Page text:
The table below shows the prices on the secondary market for the Top 7 games by ticket price on the Wizards calendar. Cells highlighted in green show where STH prices constitute at least a 25% saving over individual game prices.

STH Top 7

This is perhaps Monumental’s biggest selling point. A Wizards fan (probably more casual than diehard) wants to see the squad take on the NBA heavyweights, but every time he looks for tickets to one of the good upcoming games, the costs are crazy high. He starts envying the folks who got into these games for a fraction of the prices he’s looking at, and considers signing up for season ticks for the upcoming season.

There is a flip-side to this pricing dynamic, however. It’s true that being a STH gets you a great deal for the most hotly anticipated tilts of the year, but it also locks you into a bad bargain for a larger slew of less stellar matchups. The table below shows the prices on the secondary market for the Bottom 12 games by ticket price on the Wizards schedule. Cells highlighted in red show where individual game prices constitute at least a 25% saving over STH prices.

STH Bottom 12

As you can see, over the course of a season, any money/savings you accrue on the top tier games are wiped out by what you lose/overpay on the games at the lower end of the spectrum. Thus, it’s wiser to get your tickets a game at a time, even if you really want to go to all the expensive contests – you may pay a surcharge for those games, but at least you don’t get stuck with a heavy bill for tickets to games nobody else wants to attend.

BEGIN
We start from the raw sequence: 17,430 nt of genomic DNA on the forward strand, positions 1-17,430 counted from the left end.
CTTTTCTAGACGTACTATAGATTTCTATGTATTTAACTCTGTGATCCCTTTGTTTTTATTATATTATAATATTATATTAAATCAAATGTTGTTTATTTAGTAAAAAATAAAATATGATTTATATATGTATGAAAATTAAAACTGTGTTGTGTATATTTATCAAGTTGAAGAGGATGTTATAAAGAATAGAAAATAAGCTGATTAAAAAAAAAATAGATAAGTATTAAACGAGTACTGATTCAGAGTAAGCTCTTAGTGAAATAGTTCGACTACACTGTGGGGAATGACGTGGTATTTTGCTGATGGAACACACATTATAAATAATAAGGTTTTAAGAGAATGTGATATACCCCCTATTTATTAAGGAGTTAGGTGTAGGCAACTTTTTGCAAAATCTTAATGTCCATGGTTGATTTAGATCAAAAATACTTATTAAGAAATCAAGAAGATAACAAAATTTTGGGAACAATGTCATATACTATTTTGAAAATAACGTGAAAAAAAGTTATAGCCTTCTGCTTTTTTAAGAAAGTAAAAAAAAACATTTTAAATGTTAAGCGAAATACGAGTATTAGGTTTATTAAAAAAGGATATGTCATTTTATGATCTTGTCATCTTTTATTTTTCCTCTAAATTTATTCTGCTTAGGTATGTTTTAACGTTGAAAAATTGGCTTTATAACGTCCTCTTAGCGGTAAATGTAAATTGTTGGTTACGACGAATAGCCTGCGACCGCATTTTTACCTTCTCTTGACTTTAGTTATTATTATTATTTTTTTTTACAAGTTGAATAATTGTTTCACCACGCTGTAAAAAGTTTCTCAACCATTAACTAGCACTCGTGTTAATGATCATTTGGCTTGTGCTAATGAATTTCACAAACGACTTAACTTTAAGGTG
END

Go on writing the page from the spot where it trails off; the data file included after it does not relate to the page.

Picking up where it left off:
Playoff Numbers: If there’s any potentially redeeming quality about the DC12 Club, it’s the cheap access STHs get to the Wizard’s home playoff games. This pitch is what got me to originally sign-up for season membership, and the lack of this benefit after the 15-16 season is what made it a no-brainer not to renew that year. Of course this playoff benefit has to be taken into account when evaluating the worth of season tickets.

The value of the perk is a tricky thing to gauge, however, when the Wizard’s chances for playoff success, and even the identity of their potential opponents, is very up in the air. How many home playoff games will we get? Will it be one series worth or three? Will the series stretch to Game 7 or will be swept out? And equally important, what team will we be matched up with? Any DC playoff ticket will be a hot commodity, no doubt, but there’s a huge difference between the frenzied buzz that would surround a matchup with Lebron’s Cavs and the modest intrigue that we might expect from a first-round matchup with the Pacers.

These things are impossible to know. The best we can do is use the data we have to project the playoff ticket prices, and then keep a close eye on the standings. The table below gives a rough estimate of how much STH access to playoff tickets are worth for a 1st round series against our various potential opponents. Note: These numbers are calculated by STH price minus secondary market price (assuming playoff tickets on StubHub, etc. go for 1.5X the price of the identical regular season match-ups) times an expected 2.5 home games.